Definition of lippy in English:

lippy

adjective

informal
  • Insolent or impertinent.

    ‘when I protested he accused me of being lippy’
    • ‘Let's take her words as proof that there's a creative itch hidden somewhere, anxious to pester her back into the lippy limelight in which she glowed in the first place.’
    • ‘Pete was a lippy Scouser taken on when we were desperate and/or temporarily insane.’
    • ‘The lippy critic was given a ‘put up or shut up ultimatum’ by four fans who appeared on BBC 1's Football Focus earlier in the season.’
    • ‘When Francesca's dad advises her that the only way to deal with a lippy classmate is to ‘give her a slap’, the obedient daughter obliges.’
    • ‘Those not directly engaged by his tricks and nudges and lippy asides can enjoy a master of the midfield mind games, a proven winner in the wind-up wars.’
    • ‘As well, since I noticed in Grade 5 that almost every lippy woman in literature is eventually clotheslined by fate, I wasn't too surprised when the wife in this play was struck by terminal cancer.’
    • ‘Yet there is another Rooney, who is lippy and arrogant, and who can't seem to keep a lid on his temper.’
    • ‘Bolton is a town with a great history and a lot going for it, but we need to be known for more than the Industrial Revolution and a few lippy television presenters.’
    • ‘They're getting really lippy these days, aren't they?’
    • ‘They'd rather get second-hand info about the finances than have to talk to the lippy accountant.’
    • ‘Culkin grounds the movie in Igby, a lippy punk with a mean streak who you can't help but like because, well, he tells it like it is.’
    • ‘After the caning they took in the first two Tests, England were badly in need of a lippy bowler with plenty of menace and Kirby would have fitted the bill.’
    • ‘It's not happening for the lippy Welshman at all tonight.’
    • ‘The lippy critic, who constantly tips Wanderers to be relegated from the Premiership, accepted the charity challenge to shave off his trademark moustache if Sam Allardyce's team survive the drop.’
    • ‘If you fancy a duel of words with a lippy French barman while he mixes you something long and cool, then this is the place to unsheathe your rapier wit.’
    • ‘In a provincial war office, a young woman, Eve, placidly attacks her work (she is a coder), her days enlivened by the gossip of her female colleagues and the joshing of the Big Bad Wolves, a couple of lippy sergeants.’
    • ‘They have gone from being lippy underdogs to tubby overlords in less than a decade and are now part of the establishment to which they once posed a potent challenge.’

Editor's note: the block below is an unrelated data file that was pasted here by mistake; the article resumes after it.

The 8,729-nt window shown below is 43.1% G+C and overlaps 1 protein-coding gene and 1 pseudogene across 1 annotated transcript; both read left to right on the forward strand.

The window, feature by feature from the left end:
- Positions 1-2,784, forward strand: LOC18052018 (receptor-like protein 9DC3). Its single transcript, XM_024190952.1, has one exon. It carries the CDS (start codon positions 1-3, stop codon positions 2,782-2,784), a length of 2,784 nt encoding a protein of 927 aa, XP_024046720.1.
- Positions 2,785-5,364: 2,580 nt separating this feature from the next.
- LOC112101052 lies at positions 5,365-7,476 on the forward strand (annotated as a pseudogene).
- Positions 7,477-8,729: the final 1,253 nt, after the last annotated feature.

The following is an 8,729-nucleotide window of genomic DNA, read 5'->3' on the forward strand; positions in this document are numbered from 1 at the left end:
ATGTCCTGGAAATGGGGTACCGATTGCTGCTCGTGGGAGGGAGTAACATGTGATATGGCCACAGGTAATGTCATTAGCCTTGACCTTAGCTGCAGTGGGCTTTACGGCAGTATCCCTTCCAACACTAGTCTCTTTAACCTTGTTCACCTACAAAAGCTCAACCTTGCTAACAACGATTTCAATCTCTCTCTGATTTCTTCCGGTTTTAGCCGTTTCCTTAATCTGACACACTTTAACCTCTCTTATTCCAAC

• ‘Besides if people get lippy you can always mention that it is a ‘radical adaptation’.’
    • ‘She's lippy and rude, and she's obsessed with breaking all my rules.’
    • ‘Her coquettish verve and her lippy song material will make the gals share a laugh and leave the ducktail set absolutely spellbound.’
    rude, bad-mannered, ill-mannered, unmannerly, discourteous, uncivil, disrespectful, inconsiderate, boorish, churlish, ill-bred, ungentlemanly, unladylike, ungracious, ungallant
    View synonyms

noun

informal
  • Lipstick.

    ‘she applied some red lippy’
    • ‘But be prepared to reapply your lippy every five seconds - these glosses taste seriously good.’
    • ‘This lippie is also packed with menthol, passion flower and jojoba oil, leaving my kisser luxuriously moist and poutworthy.’
    • ‘Forget the girl wearing PVC with a whip and red lippy.’
    • ‘You don't have the luxury of a shower every day but that doesn't bother me - as long as I've got my lippie.’
    • ‘You can't be bothered to jostle for a shard of mirror space in which to reapply your lippy, and even if you decide to fight your way through to the chalk-face you find the lighting is so dim that you end up glossing your chin.’
    • ‘But it took more than a bit of lippy to get the old girl back into tip-top shape.’
    • ‘Either way, this creamy, moisturising lippie provides a boost of caffeine every time you lick your lips.’
    • ‘She confesses to applying a little lippie, mascara and some blusher in winter.’
    • ‘When it comes to makeover shows, it used to be a new frock or a lighter shade of lippy would suffice.’
    • ‘A girl also needs peace to reapply her lippy, regroup and prepare for the next merciless assault on some feckless tippler.’
    • ‘One in three women are Mismatched Mandys who, while they might search high and low for matching handbags, shoes and lippy, pay less care and attention to what they wear closest to their hearts (and other parts of their anatomy).’
    • ‘She fiddles with the child safety cap on one, releases it and pops two pills the size of giant mutant rabbit droppings between lips still smudged with red lippie.’
    • ‘You may even find, as I have, that one of these five is a stubby little bit of lippy that dates back to the thirteenth-century, or at any rate, back to your mid-twenties.’
    • ‘She played a woman physically allergic to shirts with sleeves, but terminally addicted to acid shades of lippie that clashed dreadfully with her chosen hair dye.’
    • ‘The successful applicant needs to be quick on his/her feet in order to reapply mascara and lippy during breaks in play, and not too hung up on the fact that real blokes don't wear makeup.’
    • ‘He looks like a drag queen between performances - like he's got a wig and lippy to put back on.’
    • ‘It would have done the job for Matt, leaving Harriet to handle the passports and lippy - in a hide-away pouch.’
    • ‘She also raced in blouses with bows on the sleeves and she always had a powder compact and her lippy at the ready.’
    • ‘In the toilet I find 34-year-old nurse Mandy putting on her lippy.’
    • ‘With so much to talk about and yet so much to avoid, it seems prudent to pack lippy as a peace offering.’

Pronunciation

lippy

/ˈlɪpi//ˈlipē/